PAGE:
Biden President: The symbolism of Joe Biden’s new Oval Office (and what has changed from Trump’s office)

It’s common for new US presidents to add their personal touch to the Oval Office in the White House upon arrival. And the changes made by Joe Biden are largely a statement of intent.

The president’s office, in the west wing of the White House, is decorated with portraits and busts of some of the most famous and influential leaders in the country’s history.

“It was important for President Biden to enter an Oval Office that looked like the United States and start to give a vision of who will be president,” Ashley Williams, deputy director of operations for the Oval Office, told the Washington Post. Exclusive visit.

Gone are the image of Andrew Jackson, the seventh president of the United States and the populist leader Trump knew so much and whose government also faced rejection despite never having been held accountable.

His image, to the left of the desk bench “Tough”, has been replaced by one by Benjamin Franklin, one of the nation’s founding fathers and a prominent writer, scientist, and philosopher.

The Washington Post indicated that Franklin’s photo was intended to represent President Biden’s interest in relying on science in fighting the Coronavirus epidemic.

Martin Luther King Way Rosa Parks

From his desk, Biden will look up and see, by the fireplace, a bust of Martin Luther King and Robert F. Kennedy, two men the president regularly mentions their influence on the civil rights movement, according to the US press. .

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Another statue in the room is that of prominent activist Rosa Parks.

Busts by Rosa Parks and Abraham Lincoln. GETTY PICTURES

Above the fireplace is a portrait of Franklin Roosevelt, the president who led the country through the Great Depression and World War II.

A painting of another former president, Thomas Jefferson, accompanied by another man who usually had disagreements: Former Chancellor of the Exchequer Alexander Hamilton, “a symbol of how differences of opinion are expressed within the Republic’s fence, indicated the president’s office,” the Washington Post reported.

Portraits of Jefferson and Hamilton (left and right) remained by the fireplace, placed differently, but the central portrait of George Washington was replaced by a Franklin D. Roosevelt painting. Environmental Protection Agency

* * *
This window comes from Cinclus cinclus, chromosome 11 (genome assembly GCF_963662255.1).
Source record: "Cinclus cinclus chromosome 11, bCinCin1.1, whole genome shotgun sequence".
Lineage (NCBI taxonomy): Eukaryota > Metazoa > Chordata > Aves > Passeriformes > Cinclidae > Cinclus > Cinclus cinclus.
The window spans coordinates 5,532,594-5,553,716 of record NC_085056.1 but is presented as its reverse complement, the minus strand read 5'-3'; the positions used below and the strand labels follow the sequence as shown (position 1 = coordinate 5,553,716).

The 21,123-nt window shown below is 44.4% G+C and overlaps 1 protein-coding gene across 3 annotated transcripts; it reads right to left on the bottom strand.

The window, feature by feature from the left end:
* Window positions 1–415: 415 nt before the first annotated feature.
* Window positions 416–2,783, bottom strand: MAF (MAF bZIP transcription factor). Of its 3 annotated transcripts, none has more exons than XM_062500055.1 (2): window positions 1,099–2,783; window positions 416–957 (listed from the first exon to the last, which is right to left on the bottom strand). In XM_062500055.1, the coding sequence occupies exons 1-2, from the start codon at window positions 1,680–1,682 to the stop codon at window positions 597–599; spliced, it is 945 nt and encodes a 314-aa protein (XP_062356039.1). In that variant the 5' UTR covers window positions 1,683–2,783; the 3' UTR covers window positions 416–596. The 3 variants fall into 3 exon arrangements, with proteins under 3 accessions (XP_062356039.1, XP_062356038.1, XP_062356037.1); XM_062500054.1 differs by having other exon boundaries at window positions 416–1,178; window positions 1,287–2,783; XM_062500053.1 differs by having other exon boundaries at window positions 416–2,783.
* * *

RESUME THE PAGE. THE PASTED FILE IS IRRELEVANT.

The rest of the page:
Duos of other famous former presidents, George Washington and Abraham Lincoln, have also been posted.

Very prominent details

But if there were details that caught the attention of the public in particular on social networks, it was the bust of the leader of the Spanish Confederation, Cesar Chávez.

The bust of Chávez (1927–1993) sits behind the armchair of Biden’s office, at a table and in a distinct place: among the many family portraits.

A bust of Cesar Chávez stands among the family photos of Biden. GETTY PICTURES

A native of Arizona, Chávez was the founder of the United Farm Workers Union and one of the most important Latin leaders in defending the civil rights of Spaniards and farm workers, most of whom are immigrants.

The activist made the cry “Yes, we can”, created by his union partner Dolores Huerta, popular and years later, Barack Obama was embracing his campaign for the presidency.

Golden curtains outside

The other thing Biden poked on his arrival was the golden curtains Trump put in place when he took office in 2017.

Gold has been replaced by a darker shade of blue and gold drapes that adorned the same office when Democratic President Bill Clinton was in office, according to the Washington Post.

The flags of the various branches of the army were also replaced by the American flag, and the other by the presidential seal.

Andrew Jackson’s portrait, shown in this photo, has vanished from the Oval Office. White House

Biden also decided to get rid of the controversial bust of British leader Winston Churchill.

Trump had promised to return the statue to the Oval Office after his predecessor, Barack Obama, removed it.

Then the then foreign secretary, Boris Johnson – now the UK’s prime minister – accused Obama of “ancestral hatred of the British Empire”.

On this occasion, his spokesman moved away from controversy: “The Oval Office is the private office of the President of the Republic and it is up to him to decorate it as he pleases.”

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